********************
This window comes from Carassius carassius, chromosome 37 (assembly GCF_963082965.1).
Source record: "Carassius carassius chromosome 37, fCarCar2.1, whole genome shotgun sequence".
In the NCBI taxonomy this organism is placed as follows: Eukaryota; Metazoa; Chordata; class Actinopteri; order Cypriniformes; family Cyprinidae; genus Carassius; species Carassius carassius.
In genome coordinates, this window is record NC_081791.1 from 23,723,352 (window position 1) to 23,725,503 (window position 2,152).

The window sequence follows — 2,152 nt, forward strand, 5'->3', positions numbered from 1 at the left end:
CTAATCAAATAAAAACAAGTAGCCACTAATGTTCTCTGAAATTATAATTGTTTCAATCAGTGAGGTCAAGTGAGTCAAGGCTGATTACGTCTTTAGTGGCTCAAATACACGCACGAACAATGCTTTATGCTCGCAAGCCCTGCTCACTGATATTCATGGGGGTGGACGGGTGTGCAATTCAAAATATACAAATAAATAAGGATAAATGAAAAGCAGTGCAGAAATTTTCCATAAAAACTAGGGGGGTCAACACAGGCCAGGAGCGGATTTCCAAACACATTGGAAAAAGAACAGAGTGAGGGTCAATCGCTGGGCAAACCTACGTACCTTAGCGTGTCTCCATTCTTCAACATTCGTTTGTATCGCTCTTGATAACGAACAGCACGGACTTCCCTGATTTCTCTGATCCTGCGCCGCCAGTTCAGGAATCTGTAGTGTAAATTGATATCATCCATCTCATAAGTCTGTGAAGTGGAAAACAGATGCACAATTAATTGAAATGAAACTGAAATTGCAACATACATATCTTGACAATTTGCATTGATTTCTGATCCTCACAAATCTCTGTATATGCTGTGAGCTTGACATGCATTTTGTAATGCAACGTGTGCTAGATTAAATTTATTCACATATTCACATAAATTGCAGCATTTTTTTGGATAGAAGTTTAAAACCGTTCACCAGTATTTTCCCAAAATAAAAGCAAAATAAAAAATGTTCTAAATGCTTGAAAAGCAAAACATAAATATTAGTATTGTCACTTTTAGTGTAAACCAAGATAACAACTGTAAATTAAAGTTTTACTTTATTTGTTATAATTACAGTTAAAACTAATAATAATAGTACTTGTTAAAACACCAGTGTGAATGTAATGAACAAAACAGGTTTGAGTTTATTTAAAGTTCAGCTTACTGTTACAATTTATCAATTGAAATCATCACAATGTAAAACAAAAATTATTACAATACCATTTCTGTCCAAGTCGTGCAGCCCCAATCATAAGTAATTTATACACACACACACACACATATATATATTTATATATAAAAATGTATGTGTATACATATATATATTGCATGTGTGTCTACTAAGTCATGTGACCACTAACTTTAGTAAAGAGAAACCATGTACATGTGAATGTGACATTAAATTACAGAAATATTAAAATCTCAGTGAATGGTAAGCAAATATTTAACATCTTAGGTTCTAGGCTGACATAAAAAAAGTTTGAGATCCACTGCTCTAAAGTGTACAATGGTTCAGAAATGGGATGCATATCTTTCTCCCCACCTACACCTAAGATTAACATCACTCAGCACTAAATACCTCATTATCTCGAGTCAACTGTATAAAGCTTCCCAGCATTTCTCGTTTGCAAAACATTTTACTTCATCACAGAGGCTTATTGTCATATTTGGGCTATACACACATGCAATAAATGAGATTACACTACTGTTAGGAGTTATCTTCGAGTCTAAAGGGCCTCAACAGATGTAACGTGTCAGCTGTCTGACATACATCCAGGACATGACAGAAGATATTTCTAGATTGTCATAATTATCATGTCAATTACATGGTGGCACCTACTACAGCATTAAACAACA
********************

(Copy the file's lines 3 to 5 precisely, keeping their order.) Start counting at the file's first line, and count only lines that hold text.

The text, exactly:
In the NCBI taxonomy this organism is placed as follows: Eukaryota; Metazoa; Chordata; class Actinopteri; order Cypriniformes; family Cyprinidae; genus Carassius; species Carassius carassius.
In genome coordinates, this window is record NC_081791.1 from 23,723,352 (window position 1) to 23,725,503 (window position 2,152).

The window sequence follows — 2,152 nt, forward strand, 5'->3', positions numbered from 1 at the left end: